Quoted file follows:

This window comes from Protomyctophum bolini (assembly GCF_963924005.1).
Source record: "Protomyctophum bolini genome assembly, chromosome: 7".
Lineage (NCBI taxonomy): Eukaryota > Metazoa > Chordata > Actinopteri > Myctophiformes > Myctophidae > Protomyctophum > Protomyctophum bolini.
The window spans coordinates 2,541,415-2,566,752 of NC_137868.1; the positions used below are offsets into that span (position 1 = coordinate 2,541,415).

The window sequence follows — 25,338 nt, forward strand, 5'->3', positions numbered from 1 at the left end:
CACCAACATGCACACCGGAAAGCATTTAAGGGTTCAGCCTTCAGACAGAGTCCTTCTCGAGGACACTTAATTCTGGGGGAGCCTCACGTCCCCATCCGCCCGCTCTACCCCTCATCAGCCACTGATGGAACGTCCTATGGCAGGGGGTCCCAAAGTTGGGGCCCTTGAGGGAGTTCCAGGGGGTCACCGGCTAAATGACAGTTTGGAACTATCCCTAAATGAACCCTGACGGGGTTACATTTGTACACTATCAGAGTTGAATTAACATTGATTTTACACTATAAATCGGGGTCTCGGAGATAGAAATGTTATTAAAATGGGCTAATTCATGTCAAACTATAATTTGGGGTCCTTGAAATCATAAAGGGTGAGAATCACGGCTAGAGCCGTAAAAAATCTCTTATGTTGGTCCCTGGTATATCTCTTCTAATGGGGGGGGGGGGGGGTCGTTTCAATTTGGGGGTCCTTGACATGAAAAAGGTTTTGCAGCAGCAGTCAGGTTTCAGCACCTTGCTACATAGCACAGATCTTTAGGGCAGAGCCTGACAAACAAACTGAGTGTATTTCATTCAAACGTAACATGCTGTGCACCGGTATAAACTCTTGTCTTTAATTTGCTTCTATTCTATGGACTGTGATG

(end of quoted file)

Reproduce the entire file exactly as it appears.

This window comes from Protomyctophum bolini (assembly GCF_963924005.1).
Source record: "Protomyctophum bolini genome assembly, chromosome: 7".
Lineage (NCBI taxonomy): Eukaryota > Metazoa > Chordata > Actinopteri > Myctophiformes > Myctophidae > Protomyctophum > Protomyctophum bolini.
The window spans coordinates 2,541,415-2,566,752 of NC_137868.1; the positions used below are offsets into that span (position 1 = coordinate 2,541,415).

The window sequence follows — 25,338 nt, forward strand, 5'->3', positions numbered from 1 at the left end:
CACCAACATGCACACCGGAAAGCATTTAAGGGTTCAGCCTTCAGACAGAGTCCTTCTCGAGGACACTTAATTCTGGGGGAGCCTCACGTCCCCATCCGCCCGCTCTACCCCTCATCAGCCACTGATGGAACGTCCTATGGCAGGGGGTCCCAAAGTTGGGGCCCTTGAGGGAGTTCCAGGGGGTCACCGGCTAAATGACAGTTTGGAACTATCCCTAAATGAACCCTGACGGGGTTACATTTGTACACTATCAGAGTTGAATTAACATTGATTTTACACTATAAATCGGGGTCTCGGAGATAGAAATGTTATTAAAATGGGCTAATTCATGTCAAACTATAATTTGGGGTCCTTGAAATCATAAAGGGTGAGAATCACGGCTAGAGCCGTAAAAAATCTCTTATGTTGGTCCCTGGTATATCTCTTCTAATGGGGGGGGGGGGGGGTCGTTTCAATTTGGGGGTCCTTGACATGAAAAAGGTTTTGCAGCAGCAGTCAGGTTTCAGCACCTTGCTACATAGCACAGATCTTTAGGGCAGAGCCTGACAAACAAACTGAGTGTATTTCATTCAAACGTAACATGCTGTGCACCGGTATAAACTCTTGTCTTTAATTTGCTTCTATTCTATGGACTGTGATG